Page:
Since incandescent lamps were first invented scientists have been trying to find some metal of high fusion to use in place of the carbon filament of the ordinary lamp. The higher the fusing point of this filament of wire, the more economical would be the light. Edison sought, thirty years ago, for just the qualities now found in tungsten metal. Tungsten metal was first used for incandescent lamps in the form of a paste, squirted into the shape of a thread. This proved too fragile. Later investigators devised means of drawing tungsten into wire; and it is tungsten wire that is now used so generally in lighting. A tungsten lamp has an average efficiency of 1¼ watts per candlepower, compared with 3½ to 4 watts of the old-style carbon lamp. In larger sizes the efficiency is as low as .9 watt per candlepower; and only recently it has been found that if inert nitrogen gas is used in the glass bulb, instead of using a high vacuum as is the general practice, the efficiency of the lamp becomes still higher, approaching .5 watt for each candlepower in large lamps. This new nitrogen lamp is not yet being manufactured in small domestic sizes, though it will undoubtedly be put on the market in those sizes in the near future.
The Fairbanks Morse oil engine storage battery set
The tungsten lamp, requiring only one-third as much electric current as the carbon lamp, for the same amount of light, reduces the size (and the cost) of the storage battery in the same degree, thus bringing the storage battery within the means of the farmer. Some idea of the power that may be put into a small storage battery is to be had from the fact that a storage battery of only 6 volts pressure, such as is used in self-starters on automobiles, will turn a motor and crank a heavy six-cylinder engine; or it will run the automobile, without gasoline, for a mile or more with its own accumulated store of electric current.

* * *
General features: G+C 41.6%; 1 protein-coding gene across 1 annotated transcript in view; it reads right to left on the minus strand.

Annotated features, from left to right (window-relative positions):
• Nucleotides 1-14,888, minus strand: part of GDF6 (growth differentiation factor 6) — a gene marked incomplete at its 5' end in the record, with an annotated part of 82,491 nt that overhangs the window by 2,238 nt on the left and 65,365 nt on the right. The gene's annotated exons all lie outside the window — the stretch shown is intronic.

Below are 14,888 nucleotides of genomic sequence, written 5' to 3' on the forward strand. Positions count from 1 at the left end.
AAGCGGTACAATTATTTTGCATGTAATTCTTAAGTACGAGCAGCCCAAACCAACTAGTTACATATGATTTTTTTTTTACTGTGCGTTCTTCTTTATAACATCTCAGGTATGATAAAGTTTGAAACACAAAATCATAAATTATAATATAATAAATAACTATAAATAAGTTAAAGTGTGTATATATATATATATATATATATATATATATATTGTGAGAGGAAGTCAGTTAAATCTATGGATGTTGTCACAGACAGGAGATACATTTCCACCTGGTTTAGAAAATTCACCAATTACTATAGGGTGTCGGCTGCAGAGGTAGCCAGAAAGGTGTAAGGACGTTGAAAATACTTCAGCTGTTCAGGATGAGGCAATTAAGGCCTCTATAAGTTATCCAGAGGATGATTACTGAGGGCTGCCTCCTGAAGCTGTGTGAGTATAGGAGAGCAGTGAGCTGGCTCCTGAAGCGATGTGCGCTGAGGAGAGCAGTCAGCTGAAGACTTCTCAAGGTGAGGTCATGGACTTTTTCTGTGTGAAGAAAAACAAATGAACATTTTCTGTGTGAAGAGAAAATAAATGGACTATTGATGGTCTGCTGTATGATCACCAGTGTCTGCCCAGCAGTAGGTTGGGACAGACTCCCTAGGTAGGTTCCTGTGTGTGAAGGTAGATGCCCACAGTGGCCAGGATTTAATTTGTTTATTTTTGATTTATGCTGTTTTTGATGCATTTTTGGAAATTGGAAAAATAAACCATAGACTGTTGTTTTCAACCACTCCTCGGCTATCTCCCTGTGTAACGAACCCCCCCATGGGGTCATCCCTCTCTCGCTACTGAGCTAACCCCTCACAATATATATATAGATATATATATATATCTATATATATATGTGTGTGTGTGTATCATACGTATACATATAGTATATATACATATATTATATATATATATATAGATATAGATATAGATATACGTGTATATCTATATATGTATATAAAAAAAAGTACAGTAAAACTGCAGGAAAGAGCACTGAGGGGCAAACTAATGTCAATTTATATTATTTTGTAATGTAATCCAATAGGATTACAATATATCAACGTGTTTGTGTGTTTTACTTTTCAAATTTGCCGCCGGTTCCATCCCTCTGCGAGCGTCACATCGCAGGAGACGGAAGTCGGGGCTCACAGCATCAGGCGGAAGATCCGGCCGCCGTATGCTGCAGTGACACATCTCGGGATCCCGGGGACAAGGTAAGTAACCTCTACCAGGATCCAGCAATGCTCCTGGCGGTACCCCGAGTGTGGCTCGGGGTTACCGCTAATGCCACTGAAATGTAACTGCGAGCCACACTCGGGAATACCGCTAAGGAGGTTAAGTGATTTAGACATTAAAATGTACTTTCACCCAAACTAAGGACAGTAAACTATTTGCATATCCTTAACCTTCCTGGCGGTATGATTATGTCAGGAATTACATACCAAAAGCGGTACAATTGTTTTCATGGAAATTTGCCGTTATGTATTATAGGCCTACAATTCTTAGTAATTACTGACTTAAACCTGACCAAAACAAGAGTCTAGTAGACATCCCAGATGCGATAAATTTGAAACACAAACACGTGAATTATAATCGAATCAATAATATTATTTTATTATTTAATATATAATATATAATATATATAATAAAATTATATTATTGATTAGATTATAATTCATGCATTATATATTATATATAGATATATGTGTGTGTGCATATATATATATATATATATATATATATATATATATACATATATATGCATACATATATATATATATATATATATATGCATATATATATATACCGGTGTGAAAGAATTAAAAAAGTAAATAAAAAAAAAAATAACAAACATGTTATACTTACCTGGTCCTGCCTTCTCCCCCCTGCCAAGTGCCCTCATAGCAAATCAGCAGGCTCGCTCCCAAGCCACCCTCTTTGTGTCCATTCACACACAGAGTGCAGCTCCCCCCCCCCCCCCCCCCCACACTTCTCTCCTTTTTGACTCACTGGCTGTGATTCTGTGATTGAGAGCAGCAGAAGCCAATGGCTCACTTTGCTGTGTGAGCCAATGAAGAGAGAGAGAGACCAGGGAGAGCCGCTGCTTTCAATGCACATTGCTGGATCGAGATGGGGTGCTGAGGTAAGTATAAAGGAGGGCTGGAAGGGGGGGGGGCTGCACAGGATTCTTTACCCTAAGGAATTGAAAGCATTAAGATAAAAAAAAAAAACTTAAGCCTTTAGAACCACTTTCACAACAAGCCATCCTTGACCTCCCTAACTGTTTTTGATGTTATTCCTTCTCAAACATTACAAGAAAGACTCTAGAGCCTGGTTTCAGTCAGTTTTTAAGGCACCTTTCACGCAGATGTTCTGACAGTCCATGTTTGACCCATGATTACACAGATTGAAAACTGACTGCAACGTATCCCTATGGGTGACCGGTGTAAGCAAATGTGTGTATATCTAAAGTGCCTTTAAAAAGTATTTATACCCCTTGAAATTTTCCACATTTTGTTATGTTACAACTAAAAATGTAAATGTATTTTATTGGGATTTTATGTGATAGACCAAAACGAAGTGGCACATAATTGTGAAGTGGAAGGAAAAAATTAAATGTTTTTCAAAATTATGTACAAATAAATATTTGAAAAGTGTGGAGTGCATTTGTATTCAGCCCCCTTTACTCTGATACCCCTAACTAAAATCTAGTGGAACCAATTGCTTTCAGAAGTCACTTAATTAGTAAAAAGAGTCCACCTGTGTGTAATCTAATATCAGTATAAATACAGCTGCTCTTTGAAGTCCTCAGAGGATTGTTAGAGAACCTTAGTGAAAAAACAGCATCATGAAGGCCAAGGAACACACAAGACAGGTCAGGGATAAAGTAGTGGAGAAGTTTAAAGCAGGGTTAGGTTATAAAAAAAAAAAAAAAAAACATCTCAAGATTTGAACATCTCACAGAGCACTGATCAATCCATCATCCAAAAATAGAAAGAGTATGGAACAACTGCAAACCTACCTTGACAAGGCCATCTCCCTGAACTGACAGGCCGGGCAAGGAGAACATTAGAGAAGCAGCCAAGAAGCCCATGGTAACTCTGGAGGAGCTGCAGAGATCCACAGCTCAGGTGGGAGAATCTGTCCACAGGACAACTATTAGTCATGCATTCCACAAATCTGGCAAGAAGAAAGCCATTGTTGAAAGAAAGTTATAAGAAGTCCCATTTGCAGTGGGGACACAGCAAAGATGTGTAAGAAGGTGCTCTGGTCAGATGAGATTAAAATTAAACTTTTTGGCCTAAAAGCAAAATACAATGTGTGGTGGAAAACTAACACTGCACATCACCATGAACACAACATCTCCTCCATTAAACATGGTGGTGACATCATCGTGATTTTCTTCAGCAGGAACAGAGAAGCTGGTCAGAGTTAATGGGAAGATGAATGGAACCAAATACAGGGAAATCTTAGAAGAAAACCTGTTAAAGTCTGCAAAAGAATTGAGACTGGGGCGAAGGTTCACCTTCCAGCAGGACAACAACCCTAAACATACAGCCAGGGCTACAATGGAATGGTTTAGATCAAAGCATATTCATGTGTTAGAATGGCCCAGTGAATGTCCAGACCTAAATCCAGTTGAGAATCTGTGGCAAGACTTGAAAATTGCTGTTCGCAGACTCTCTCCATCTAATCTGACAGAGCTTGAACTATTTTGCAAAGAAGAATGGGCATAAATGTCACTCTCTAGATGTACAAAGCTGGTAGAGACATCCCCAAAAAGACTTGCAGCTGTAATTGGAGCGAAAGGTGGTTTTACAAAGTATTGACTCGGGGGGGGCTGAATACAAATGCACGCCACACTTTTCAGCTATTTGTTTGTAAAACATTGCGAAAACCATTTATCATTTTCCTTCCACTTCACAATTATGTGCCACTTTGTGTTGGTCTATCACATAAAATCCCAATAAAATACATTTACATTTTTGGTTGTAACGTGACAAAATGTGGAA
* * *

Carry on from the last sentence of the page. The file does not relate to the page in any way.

The Low Voltage Battery
The 30-volt storage battery has become standard for small lighting plants, since the introduction of the tungsten lamp. Although the voltage of each separate cell of this battery registers 2.5 volts when fully charged, it falls to approximately 2 volts per cell immediately discharging begins. For this reason, it is customary to figure the working pressure of each cell at 2 volts. This means that a 30-volt battery should consist of at least 15 cells. Since, however, the voltage falls below 2 for each cell, as discharging proceeds, it is usual to include one additional cell for regulating purposes. Thus, the ordinary 30-volt storage battery consists of 16 cells, the last cell in the line remaining idle until the lamps begin to dim, when it is switched in by means of a simple arrangement of connections. This maintains a uniform pressure of 30 volts from the beginning to the end of the charge, at the lamp socket.
We saw in earlier chapters that the 110-volt current is the most satisfactory, under all conditions, where the current is to be used for heating and small power, as well as light. But a storage battery of 110 volts would require at least 55 cells, which would make it too expensive for ordinary farm use. As a 30-volt current is just as satisfactory for electric light, this type has become established, in connection with the battery, and it is used for electric lighting only, as a general rule.